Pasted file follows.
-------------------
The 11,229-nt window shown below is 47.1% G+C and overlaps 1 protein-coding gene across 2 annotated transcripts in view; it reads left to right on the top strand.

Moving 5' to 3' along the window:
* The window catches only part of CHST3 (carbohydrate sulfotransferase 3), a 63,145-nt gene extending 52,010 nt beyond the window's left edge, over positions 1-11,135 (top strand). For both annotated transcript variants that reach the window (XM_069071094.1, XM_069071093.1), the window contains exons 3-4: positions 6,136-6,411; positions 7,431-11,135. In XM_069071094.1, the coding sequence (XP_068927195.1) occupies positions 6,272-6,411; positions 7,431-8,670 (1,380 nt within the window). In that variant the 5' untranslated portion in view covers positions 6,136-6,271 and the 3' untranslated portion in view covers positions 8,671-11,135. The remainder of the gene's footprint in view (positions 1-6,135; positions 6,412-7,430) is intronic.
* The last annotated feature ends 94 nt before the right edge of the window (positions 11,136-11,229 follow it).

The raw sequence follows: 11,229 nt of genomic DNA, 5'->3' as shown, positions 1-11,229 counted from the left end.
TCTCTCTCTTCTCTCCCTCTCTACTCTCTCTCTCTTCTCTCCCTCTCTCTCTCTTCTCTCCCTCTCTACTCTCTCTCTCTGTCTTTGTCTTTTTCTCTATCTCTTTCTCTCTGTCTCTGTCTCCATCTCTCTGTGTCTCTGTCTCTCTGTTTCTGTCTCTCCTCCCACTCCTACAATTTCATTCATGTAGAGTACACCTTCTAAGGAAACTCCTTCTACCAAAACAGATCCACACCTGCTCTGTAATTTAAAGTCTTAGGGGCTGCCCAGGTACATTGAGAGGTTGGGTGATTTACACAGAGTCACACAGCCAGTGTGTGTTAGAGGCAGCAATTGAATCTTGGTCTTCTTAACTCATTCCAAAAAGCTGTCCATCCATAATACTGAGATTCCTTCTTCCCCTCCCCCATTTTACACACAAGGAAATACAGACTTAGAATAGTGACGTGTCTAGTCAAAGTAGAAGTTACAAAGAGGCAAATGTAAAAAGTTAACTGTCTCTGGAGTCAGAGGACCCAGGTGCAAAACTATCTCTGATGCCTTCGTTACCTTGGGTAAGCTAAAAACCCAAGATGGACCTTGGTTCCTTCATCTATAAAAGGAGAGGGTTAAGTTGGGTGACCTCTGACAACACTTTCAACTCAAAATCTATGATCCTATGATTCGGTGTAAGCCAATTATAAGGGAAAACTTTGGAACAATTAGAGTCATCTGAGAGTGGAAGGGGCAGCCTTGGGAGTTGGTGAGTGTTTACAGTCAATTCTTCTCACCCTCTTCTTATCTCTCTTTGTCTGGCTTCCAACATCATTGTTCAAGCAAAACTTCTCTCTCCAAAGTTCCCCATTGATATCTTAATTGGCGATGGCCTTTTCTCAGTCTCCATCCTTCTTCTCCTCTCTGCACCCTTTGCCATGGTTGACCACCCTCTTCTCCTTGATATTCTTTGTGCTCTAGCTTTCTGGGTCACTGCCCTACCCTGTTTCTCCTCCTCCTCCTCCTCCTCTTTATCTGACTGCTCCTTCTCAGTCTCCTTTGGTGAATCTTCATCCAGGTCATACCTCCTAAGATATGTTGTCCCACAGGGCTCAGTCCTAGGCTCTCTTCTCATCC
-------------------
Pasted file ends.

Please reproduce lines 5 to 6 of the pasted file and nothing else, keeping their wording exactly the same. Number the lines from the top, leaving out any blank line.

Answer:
The raw sequence follows: 11,229 nt of genomic DNA, 5'->3' as shown, positions 1-11,229 counted from the left end.
TCTCTCTCTTCTCTCCCTCTCTACTCTCTCTCTCTTCTCTCCCTCTCTCTCTCTTCTCTCCCTCTCTACTCTCTCTCTCTGTCTTTGTCTTTTTCTCTATCTCTTTCTCTCTGTCTCTGTCTCCATCTCTCTGTGTCTCTGTCTCTCTGTTTCTGTCTCTCCTCCCACTCCTACAATTTCATTCATGTAGAGTACACCTTCTAAGGAAACTCCTTCTACCAAAACAGATCCACACCTGCTCTGTAATTTAAAGTCTTAGGGGCTGCCCAGGTACATTGAGAGGTTGGGTGATTTACACAGAGTCACACAGCCAGTGTGTGTTAGAGGCAGCAATTGAATCTTGGTCTTCTTAACTCATTCCAAAAAGCTGTCCATCCATAATACTGAGATTCCTTCTTCCCCTCCCCCATTTTACACACAAGGAAATACAGACTTAGAATAGTGACGTGTCTAGTCAAAGTAGAAGTTACAAAGAGGCAAATGTAAAAAGTTAACTGTCTCTGGAGTCAGAGGACCCAGGTGCAAAACTATCTCTGATGCCTTCGTTACCTTGGGTAAGCTAAAAACCCAAGATGGACCTTGGTTCCTTCATCTATAAAAGGAGAGGGTTAAGTTGGGTGACCTCTGACAACACTTTCAACTCAAAATCTATGATCCTATGATTCGGTGTAAGCCAATTATAAGGGAAAACTTTGGAACAATTAGAGTCATCTGAGAGTGGAAGGGGCAGCCTTGGGAGTTGGTGAGTGTTTACAGTCAATTCTTCTCACCCTCTTCTTATCTCTCTTTGTCTGGCTTCCAACATCATTGTTCAAGCAAAACTTCTCTCTCCAAAGTTCCCCATTGATATCTTAATTGGCGATGGCCTTTTCTCAGTCTCCATCCTTCTTCTCCTCTCTGCACCCTTTGCCATGGTTGACCACCCTCTTCTCCTTGATATTCTTTGTGCTCTAGCTTTCTGGGTCACTGCCCTACCCTGTTTCTCCTCCTCCTCCTCCTCCTCTTTATCTGACTGCTCCTTCTCAGTCTCCTTTGGTGAATCTTCATCCAGGTCATACCTCCTAAGATATGTTGTCCCACAGGGCTCAGTCCTAGGCTCTCTTCTCATCC